Book-Publishing Terms in Turmoil
by Dan Poynter
Writers are confused, and it’s not their fault. In searching for the best way to break into print, they come across self-described “self-publishing companies.” I get emails asking if I can self-publish for writers. That is impossible—by definition.
The problem is that many POD vanity publishers are calling themselves “self-publishing companies.” They are trading on self-publishing’s good name to make their companies appear familiar and legitimate.
To help you tell the difference, here are some definitions.
Publisher: The person or company that puts up the money and manages all the steps in the publishing process from the idea stage through the stage that reaches readers.
Vanity publisher (also known as subsidy publisher): A company organized to sell book production services (and other services) to authors.
Conventional publisher: A company that produces books sells them to the public, usually through wholesalers and bookstores, paying each author an advance and royalties for the right to produce and sell the book in specified formats and markets.
Self-publisher: Someone who writes, publishes, and promotes his or her own books.
Self-publishing has become so well recognized and legitimate that the stigma once attached to publishing your own work has nearly disappeared. Now that people know what self-publishing is, though, we find we have to reeducate the public, to make people understand that the dot-com POD digital publishers are really just vanity publishers masquerading as self-publishers. They are trading on the good reputation genuine self-publishers have built.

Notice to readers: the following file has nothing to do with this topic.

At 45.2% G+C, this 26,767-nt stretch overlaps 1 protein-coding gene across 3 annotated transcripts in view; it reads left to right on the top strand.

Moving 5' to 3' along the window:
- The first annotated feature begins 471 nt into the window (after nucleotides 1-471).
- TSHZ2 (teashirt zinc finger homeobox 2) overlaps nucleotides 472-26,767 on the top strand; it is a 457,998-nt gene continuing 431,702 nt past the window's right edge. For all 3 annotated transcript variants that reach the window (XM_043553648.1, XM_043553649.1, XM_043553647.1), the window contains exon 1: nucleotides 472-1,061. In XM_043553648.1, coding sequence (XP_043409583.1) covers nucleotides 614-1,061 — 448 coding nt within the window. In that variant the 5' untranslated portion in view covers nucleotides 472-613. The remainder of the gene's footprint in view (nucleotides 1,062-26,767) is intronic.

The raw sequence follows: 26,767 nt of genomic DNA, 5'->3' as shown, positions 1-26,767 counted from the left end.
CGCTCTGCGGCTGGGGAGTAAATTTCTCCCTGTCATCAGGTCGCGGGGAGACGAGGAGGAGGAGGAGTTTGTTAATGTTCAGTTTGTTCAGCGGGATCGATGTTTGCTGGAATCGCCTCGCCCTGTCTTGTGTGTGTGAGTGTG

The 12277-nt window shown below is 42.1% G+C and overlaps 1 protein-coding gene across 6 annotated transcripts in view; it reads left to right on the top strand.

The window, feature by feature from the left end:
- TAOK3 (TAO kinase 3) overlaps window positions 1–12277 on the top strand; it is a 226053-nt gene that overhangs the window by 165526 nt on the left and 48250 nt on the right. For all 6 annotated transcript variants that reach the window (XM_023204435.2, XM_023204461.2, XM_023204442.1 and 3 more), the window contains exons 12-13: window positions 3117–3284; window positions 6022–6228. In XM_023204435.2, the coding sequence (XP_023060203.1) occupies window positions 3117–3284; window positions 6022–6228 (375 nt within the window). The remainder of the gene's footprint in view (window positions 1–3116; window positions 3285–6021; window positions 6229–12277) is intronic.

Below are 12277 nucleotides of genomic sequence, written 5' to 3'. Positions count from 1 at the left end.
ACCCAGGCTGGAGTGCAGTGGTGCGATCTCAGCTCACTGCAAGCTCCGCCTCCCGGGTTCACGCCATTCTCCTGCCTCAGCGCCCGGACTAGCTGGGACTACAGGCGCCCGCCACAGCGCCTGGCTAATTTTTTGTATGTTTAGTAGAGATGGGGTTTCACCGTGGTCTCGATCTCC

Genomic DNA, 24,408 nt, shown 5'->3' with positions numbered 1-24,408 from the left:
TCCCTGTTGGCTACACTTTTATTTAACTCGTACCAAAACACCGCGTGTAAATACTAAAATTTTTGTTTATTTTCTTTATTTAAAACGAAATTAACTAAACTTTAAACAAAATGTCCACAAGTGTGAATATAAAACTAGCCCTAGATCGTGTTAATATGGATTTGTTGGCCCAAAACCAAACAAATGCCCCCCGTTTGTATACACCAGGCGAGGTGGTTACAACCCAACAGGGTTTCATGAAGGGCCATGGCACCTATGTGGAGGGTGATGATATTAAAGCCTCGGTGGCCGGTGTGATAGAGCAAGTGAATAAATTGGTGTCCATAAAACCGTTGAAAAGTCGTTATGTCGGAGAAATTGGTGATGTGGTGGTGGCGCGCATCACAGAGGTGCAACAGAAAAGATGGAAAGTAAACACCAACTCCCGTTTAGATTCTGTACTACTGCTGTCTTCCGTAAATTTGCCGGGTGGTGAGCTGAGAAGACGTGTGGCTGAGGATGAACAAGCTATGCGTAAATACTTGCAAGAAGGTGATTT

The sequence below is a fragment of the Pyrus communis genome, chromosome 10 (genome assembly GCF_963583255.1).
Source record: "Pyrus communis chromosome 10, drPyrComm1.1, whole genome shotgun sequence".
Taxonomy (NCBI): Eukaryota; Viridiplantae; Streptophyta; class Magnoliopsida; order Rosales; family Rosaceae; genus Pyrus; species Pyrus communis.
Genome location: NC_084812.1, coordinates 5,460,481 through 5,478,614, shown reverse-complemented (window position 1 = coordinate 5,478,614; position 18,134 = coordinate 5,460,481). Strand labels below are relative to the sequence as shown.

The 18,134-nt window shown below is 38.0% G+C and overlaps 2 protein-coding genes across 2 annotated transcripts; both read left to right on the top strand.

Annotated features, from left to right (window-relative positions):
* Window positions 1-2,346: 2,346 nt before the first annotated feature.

Many of the dot-com vanity publishers help people produce their books for a few hundred dollars. The low cost of entry attracts literary talent from the bottom of the barrel. With so little to invest, many POD authors don’t verify their research and don’t invest in editors, typesetters, book designers, or cover artists. Both authors and publishers of poor-quality vanity-published books give all book publishing a bad name.
Meanwhile, there are many digital printing companies that offer excellent prices, service, and quality. They should call themselves book printers.
Let’s respect historical and common definitions. We can protect the newcomers to book publishing by helping them understand the difference between conventional publishers, self-publishers, book printers, and the vanity/subsidy publishers—regardless of their self-descriptions.
Dan Poynter, author of The Self-Publishing Manual, has written more than 100 books since 1969. A past vice-president of PMA, he offers information on book publishing and promoting at ParaPub.com, including information on the choices for breaking into print (see the free Information Kit #2 on Publishing at